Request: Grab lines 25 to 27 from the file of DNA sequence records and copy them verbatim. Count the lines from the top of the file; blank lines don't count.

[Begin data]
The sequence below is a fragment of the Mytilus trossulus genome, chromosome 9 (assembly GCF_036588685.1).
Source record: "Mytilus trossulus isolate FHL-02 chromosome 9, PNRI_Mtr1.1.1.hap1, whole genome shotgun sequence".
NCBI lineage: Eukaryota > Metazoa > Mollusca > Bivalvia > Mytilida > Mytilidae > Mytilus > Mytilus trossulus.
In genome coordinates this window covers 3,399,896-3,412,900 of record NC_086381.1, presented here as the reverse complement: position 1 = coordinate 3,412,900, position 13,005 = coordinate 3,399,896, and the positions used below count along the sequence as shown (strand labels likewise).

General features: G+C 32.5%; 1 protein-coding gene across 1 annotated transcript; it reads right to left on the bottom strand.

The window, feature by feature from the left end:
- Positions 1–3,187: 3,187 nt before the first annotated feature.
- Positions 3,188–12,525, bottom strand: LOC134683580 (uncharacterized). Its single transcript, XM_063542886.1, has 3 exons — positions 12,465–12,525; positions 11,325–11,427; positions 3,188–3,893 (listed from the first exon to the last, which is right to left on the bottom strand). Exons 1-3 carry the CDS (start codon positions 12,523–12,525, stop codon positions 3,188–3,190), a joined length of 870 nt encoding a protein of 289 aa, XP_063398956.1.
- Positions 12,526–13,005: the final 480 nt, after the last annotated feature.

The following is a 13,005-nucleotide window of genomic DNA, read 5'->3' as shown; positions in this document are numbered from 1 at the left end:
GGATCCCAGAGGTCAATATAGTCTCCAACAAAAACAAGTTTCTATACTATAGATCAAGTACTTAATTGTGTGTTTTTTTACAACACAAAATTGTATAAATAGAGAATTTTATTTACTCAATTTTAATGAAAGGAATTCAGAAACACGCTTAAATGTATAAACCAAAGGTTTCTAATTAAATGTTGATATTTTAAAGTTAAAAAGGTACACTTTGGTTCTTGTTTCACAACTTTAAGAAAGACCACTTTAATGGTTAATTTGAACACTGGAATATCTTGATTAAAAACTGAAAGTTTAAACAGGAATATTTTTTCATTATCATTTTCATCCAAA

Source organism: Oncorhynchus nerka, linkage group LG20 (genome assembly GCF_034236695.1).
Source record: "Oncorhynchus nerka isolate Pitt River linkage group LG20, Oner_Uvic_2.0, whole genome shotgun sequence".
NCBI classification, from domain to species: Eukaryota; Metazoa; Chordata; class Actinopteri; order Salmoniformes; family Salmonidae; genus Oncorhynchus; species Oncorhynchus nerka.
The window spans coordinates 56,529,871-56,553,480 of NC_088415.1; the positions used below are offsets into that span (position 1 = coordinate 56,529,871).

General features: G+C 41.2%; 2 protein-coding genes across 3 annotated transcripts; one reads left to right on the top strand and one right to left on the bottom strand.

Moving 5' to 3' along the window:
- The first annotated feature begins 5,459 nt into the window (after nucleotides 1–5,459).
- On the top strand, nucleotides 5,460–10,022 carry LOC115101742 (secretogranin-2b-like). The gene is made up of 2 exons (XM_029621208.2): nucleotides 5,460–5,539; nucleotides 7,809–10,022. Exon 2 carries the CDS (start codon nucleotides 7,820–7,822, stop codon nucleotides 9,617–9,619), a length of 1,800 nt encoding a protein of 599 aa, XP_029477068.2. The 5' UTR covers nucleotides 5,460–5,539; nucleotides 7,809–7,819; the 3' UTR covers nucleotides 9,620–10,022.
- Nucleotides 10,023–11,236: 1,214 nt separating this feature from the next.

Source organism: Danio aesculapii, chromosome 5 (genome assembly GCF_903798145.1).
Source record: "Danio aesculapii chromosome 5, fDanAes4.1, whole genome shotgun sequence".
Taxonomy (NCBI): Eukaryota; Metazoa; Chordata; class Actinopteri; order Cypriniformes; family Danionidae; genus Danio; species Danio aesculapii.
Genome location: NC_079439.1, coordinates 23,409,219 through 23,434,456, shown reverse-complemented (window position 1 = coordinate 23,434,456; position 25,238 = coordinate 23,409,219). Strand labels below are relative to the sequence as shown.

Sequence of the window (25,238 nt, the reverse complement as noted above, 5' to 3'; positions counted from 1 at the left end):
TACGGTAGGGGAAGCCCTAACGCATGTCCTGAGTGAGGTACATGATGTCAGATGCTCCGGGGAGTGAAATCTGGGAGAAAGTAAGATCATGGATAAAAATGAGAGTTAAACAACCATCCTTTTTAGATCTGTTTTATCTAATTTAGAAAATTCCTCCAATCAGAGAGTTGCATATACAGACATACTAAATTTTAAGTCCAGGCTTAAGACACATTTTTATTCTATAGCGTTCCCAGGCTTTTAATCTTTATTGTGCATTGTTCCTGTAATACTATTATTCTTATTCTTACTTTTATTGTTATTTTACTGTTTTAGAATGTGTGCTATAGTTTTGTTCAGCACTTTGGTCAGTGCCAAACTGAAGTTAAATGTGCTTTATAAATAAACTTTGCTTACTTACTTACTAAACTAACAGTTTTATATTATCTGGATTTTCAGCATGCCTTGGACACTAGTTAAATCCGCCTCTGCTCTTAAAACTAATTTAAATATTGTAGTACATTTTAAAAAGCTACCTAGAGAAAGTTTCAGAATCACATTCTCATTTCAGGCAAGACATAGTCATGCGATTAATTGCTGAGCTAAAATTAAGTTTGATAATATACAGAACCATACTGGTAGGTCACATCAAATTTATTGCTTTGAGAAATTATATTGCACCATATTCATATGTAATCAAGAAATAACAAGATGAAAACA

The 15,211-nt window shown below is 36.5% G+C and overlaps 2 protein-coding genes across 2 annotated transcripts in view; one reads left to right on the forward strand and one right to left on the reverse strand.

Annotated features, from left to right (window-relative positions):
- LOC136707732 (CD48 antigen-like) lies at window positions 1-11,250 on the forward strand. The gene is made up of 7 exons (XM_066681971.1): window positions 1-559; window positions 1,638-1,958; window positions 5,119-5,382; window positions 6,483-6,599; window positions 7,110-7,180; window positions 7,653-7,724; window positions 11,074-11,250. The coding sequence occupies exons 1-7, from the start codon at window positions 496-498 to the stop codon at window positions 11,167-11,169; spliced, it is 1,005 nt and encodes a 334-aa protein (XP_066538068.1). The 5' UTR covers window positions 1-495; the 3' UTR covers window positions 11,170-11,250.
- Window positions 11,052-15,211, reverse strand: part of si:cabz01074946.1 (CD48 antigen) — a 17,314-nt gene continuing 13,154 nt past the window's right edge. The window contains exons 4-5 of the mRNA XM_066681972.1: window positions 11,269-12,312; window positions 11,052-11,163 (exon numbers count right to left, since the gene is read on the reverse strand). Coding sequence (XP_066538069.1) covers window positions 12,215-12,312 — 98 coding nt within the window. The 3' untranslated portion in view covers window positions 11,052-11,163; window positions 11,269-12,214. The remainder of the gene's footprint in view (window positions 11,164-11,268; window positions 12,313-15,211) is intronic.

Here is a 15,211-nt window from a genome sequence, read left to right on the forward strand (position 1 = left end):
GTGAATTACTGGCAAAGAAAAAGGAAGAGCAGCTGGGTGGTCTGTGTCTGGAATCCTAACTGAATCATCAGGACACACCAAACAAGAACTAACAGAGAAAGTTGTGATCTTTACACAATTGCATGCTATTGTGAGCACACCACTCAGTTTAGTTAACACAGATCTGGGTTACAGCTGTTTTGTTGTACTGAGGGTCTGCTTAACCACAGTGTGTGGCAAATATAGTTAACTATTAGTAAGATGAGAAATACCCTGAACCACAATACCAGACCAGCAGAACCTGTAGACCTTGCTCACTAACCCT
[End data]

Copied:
Sequence of the window (25,238 nt, the reverse complement as noted above, 5' to 3'; positions counted from 1 at the left end):
TACGGTAGGGGAAGCCCTAACGCATGTCCTGAGTGAGGTACATGATGTCAGATGCTCCGGGGAGTGAAATCTGGGAGAAAGTAAGATCATGGATAAAAATGAGAGTTAAACAACCATCCTTTTTAGATCTGTTTTATCTAATTTAGAAAATTCCTCCAATCAGAGAGTTGCATATACAGACATACTAAATTTTAAGTCCAGGCTTAAGACACATTTTTATTCTATAGCGTTCCCAGGCTTTTAATCTTTATTGTGCATTGTTCCTGTAATACTATTATTCTTATTCTTACTTTTATTGTTATTTTACTGTTTTAGAATGTGTGCTATAGTTTTGTTCAGCACTTTGGTCAGTGCCAAACTGAAGTTAAATGTGCTTTATAAATAAACTTTGCTTACTTACTTACTAAACTAACAGTTTTATATTATCTGGATTTTCAGCATGCCTTGGACACTAGTTAAATCCGCCTCTGCTCTTAAAACTAATTTAAATATTGTAGTACATTTTAAAAAGCTACCTAGAGAAAGTTTCAGAATCACATTCTCATTTCAGGCAAGACATAGTCATGCGATTAATTGCTGAGCTAAAATTAAGTTTGATAATATACAGAACCATACTGGTAGGTCACATCAAATTTATTGCTTTGAGAAATTATATTGCACCATATTCATATGTAATCAAGAAATAACAAGATGAAAACA

The 15,211-nt window shown below is 36.5% G+C and overlaps 2 protein-coding genes across 2 annotated transcripts in view; one reads left to right on the forward strand and one right to left on the reverse strand.